Don’t let the complex-looking acronym fool you, WCAG 2.2 is pretty straightforward. This is just the latest update to established web content accessibility guidelines designed to help everyone access the whole internet, from anywhere. We dive into those guidelines in more depth in this handy article. Here, we’re jumping right into the world of WCAG 2.2…
Why are accessibility guidelines being updated?
Accessibility guidelines are regularly updated to both keep pace with new technical developments and encourage organisations to become even more inclusive. After all, sites we might have considered relatively accessible a decade ago would no longer cut the mustard. That’s why a new standard, WCAG 2.2, is set to be completed and published this month (May 2023).
This update includes new guidance on how to make content more accessible to people with cognitive and learning disabilities, an area that’s not been explored in depth before. The new success criteria will include providing simple language and easy-to-understand instructions, while avoiding complex or ambiguous language. There’s also new guidance on how to make content more accessible to people with low vision, including providing high-contrast text and ensuring that text’s not too small.
Keeping pace with changing technology
As technology and the way in which we use it continues to evolve, new standards like WCAG 2.2 provide guidance on how best to serve our audiences. One important change in WCAG 2.2 is the inclusion of new success criteria related to mobile accessibility. With the increasing use of mobile devices for browsing the web, it is important that websites are designed with mobile accessibility in mind. The new success criteria in WCAG 2.2 include ensuring that content can be easily accessed and navigated using touchscreens and mobile devices and providing accessible alternatives for complex gestures.
WCAG 2.2 also includes new success criteria related to accessibility in emerging technologies, such as virtual and augmented reality. As these technologies become more prevalent, it is important to ensure that they are accessible to people with disabilities. The new success criteria in WCAG 2.2 provide guidance on how to make virtual and augmented reality content more accessible, including ensuring that content can be navigated using speech input and that alternative text is provided for non-text content.
Do developers get a say in the guidelines?
Any updates to the World Wide Web Consortium’s (W3C) international standards are intended to make life easier for web users and make requirements clear for developers. With that in mind, new criteria are developed based on extensive research, testing, revisions, and consensus votes. Both users and developers are involved in every step, and you can see their influence in plenty of the soon-to-launch criteria.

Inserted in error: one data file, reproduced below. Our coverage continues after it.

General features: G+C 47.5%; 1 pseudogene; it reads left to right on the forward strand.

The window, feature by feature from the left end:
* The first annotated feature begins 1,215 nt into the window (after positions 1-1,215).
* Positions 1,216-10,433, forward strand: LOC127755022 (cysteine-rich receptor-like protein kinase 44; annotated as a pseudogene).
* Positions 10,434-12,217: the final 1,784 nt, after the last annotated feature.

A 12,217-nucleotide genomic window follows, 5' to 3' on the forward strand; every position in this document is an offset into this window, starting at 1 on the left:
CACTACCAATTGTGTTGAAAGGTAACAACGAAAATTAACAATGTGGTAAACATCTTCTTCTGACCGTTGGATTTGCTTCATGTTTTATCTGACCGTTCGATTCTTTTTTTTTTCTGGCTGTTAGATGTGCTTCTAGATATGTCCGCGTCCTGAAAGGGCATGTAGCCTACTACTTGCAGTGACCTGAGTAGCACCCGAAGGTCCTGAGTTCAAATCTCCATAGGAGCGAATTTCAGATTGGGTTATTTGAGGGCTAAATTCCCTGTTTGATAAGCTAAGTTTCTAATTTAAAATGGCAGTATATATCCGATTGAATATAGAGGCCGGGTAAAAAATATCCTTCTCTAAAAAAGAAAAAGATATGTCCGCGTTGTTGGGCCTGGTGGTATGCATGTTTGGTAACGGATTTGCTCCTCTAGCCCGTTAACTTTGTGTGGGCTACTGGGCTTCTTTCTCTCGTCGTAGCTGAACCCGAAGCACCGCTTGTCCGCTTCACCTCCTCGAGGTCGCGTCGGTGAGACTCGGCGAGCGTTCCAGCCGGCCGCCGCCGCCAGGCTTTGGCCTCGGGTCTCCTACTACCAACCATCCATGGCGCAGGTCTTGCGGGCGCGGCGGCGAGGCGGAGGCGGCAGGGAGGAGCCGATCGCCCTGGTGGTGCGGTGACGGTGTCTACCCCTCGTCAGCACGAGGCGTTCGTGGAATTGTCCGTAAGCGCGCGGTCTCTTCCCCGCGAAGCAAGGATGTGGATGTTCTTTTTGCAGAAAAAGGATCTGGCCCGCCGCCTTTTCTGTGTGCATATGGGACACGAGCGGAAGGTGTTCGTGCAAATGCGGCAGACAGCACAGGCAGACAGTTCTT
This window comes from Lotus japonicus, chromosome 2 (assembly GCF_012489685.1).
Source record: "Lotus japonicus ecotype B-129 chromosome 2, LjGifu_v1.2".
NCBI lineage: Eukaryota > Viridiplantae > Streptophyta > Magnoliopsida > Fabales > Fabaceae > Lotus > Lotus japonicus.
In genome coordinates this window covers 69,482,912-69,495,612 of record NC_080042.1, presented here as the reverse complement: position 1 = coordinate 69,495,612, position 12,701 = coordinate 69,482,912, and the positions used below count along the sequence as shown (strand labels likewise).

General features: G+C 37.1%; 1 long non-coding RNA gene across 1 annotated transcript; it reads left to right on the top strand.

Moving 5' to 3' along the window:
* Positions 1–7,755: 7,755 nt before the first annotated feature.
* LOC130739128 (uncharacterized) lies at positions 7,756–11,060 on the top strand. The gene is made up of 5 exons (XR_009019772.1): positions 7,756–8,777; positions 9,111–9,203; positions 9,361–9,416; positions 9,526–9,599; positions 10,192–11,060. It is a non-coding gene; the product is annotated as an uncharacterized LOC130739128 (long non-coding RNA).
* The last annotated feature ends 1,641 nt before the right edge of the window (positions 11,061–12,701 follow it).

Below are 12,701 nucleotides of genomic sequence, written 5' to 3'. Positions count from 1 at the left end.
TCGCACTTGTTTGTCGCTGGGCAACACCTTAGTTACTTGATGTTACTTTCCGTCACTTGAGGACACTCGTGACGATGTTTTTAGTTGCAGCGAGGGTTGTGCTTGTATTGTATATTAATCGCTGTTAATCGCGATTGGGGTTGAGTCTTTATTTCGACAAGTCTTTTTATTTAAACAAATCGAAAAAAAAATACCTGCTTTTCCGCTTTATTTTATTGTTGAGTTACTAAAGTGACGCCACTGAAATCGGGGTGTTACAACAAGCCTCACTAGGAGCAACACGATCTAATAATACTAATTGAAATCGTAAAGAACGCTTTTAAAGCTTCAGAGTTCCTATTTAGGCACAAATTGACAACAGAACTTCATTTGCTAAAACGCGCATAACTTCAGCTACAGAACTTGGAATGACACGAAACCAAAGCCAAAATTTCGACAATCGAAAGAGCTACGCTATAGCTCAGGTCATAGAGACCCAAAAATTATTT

For example, there are updates to the success criteria related to keyboard accessibility to make sure that all functionalities can be accessed using a keyboard. There are also updates to the success criteria related to web page structure, aiming to ensure content is organised in a clear and logical way. Both build on work attentive developers will have already been doing, plus will have a positive impact on all users.
Let’s break down the new criteria
All web content accessibility guidelines are roughly divided into three groups, or levels, that build on each other and increase accessibility with each step. Level A is the least demanding, and is now a standard most organisations meet, while Level AAA is the most comprehensive and can be a little harder to attain.
This update builds on previous ones in much the same way, including all the success criteria from WCAG 2.0 and WCAG 2.1 with no changes to existing criteria. However, one success criterion has changed level. Now, ‘focus visible’ (having a clearly visible focus indicator, like a cursor) has moved from Level AA to Level A and so really should be a feature of all web pages.
To prepare for WCAG 2.2, organisations need to look closely at the nine new criteria this update adds to the existing WCAG 2.1 guidelines.
Of these, seven sit in Levels A and AA, the most commonly tested combination of levels, so are vital for the vast majority of developers to stay compliant and retain accessibility levels that have been hard-won.
New WCAG 2.2 criteria include:
Accessible Authentication (No Exception)
Focus Not Obscured (Enhanced)
Focus Not Obscured (Minimum)
Target Size (Minimum)
Don’t worry if all that sounds a bit complicated though, we’ve got plenty of clever developers on hand to help you get your head round it. We can even take the whole issue off your hands, checking your entire site for accessibility, making the right recommendations, or even making all the updates you need to meet all those WCAG 2.2 criteria.